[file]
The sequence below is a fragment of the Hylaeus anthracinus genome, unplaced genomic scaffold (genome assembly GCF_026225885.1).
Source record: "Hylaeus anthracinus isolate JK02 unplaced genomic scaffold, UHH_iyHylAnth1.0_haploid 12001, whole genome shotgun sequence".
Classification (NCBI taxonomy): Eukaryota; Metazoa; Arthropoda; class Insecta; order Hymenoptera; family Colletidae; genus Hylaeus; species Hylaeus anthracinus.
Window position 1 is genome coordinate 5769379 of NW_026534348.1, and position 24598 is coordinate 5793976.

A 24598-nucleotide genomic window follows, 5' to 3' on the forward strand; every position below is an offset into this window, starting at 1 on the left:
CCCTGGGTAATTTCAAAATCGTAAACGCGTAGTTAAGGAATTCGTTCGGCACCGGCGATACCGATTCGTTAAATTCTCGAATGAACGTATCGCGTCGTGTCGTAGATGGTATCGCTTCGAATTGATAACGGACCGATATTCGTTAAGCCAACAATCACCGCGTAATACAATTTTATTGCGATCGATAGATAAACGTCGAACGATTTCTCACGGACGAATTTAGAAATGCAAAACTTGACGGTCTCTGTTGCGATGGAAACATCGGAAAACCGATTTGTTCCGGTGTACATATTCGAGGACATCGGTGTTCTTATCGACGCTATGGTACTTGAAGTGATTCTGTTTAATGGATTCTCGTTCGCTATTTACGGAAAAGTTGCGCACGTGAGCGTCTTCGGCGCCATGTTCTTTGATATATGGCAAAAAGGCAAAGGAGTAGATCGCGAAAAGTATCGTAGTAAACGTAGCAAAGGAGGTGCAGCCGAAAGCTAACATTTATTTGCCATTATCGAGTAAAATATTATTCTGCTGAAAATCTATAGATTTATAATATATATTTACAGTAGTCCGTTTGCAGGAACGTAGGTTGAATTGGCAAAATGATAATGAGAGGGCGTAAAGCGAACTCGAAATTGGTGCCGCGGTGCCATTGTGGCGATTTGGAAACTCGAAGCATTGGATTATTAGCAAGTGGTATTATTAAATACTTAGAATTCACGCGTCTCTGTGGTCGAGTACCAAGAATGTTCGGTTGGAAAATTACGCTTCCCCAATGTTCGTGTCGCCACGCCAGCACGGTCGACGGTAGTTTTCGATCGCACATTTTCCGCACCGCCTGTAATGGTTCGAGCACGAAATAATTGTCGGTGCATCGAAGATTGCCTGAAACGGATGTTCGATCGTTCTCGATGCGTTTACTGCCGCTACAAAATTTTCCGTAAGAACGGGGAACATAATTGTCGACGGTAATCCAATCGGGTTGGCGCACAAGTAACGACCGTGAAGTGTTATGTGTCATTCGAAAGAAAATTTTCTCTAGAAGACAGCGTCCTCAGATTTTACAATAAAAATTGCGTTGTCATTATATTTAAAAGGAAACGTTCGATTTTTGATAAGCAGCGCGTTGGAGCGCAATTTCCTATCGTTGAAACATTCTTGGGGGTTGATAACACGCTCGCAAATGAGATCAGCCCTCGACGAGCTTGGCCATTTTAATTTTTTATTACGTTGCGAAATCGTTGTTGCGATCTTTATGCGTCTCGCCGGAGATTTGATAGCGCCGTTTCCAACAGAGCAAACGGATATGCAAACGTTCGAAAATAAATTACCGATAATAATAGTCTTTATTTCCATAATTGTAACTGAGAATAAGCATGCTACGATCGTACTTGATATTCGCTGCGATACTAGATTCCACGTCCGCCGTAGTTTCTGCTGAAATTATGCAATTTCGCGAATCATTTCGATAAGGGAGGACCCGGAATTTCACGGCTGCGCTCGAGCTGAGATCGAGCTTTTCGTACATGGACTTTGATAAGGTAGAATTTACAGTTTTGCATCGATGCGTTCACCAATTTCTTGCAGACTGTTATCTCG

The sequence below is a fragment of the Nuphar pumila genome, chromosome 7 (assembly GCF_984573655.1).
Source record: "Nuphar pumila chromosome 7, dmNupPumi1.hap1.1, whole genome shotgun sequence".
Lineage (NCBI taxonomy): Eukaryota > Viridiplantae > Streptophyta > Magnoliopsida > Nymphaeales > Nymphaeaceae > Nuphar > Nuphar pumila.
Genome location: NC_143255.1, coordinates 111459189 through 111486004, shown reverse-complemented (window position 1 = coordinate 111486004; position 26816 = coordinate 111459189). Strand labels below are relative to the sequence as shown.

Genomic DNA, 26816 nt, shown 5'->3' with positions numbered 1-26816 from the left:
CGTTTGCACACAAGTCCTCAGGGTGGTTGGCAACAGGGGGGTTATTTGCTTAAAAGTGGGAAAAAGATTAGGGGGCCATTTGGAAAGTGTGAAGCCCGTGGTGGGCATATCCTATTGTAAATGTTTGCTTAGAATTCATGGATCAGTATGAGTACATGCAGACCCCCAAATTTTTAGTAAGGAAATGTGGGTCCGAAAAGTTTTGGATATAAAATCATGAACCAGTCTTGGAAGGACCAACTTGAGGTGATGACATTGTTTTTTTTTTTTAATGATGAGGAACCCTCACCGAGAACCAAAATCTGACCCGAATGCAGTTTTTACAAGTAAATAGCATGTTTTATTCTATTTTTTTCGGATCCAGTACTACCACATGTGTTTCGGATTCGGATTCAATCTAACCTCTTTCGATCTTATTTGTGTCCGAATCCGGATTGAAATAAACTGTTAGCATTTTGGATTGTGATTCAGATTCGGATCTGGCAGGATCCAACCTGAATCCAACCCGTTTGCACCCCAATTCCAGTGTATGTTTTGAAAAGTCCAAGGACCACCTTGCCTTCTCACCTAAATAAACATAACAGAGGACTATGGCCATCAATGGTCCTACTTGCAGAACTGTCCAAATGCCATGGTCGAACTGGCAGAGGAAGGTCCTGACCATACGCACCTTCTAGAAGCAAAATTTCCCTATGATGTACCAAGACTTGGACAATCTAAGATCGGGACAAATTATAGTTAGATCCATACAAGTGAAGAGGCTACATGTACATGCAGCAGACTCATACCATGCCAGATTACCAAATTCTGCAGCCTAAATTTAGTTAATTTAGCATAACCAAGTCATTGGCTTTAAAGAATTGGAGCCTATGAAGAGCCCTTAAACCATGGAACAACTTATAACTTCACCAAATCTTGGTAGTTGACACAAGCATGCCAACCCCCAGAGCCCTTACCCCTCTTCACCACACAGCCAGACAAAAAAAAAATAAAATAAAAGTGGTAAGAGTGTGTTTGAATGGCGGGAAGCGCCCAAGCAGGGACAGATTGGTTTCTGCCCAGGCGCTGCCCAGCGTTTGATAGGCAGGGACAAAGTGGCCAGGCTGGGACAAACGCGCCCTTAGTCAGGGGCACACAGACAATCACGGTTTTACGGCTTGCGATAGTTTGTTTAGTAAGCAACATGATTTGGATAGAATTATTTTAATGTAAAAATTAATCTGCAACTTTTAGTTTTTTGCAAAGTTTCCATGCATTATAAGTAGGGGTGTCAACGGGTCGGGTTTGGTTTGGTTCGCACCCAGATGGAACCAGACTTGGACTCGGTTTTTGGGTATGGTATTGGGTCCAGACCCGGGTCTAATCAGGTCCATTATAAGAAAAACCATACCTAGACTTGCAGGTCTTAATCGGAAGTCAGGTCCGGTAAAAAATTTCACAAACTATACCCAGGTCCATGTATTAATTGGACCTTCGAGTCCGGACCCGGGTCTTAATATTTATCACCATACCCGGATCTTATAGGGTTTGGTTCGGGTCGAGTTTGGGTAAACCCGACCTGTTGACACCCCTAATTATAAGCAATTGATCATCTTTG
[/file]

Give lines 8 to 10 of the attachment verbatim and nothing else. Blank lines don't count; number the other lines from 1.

Source record: "Nuphar pumila chromosome 7, dmNupPumi1.hap1.1, whole genome shotgun sequence".
Lineage (NCBI taxonomy): Eukaryota > Viridiplantae > Streptophyta > Magnoliopsida > Nymphaeales > Nymphaeaceae > Nuphar > Nuphar pumila.
Genome location: NC_143255.1, coordinates 111459189 through 111486004, shown reverse-complemented (window position 1 = coordinate 111486004; position 26816 = coordinate 111459189). Strand labels below are relative to the sequence as shown.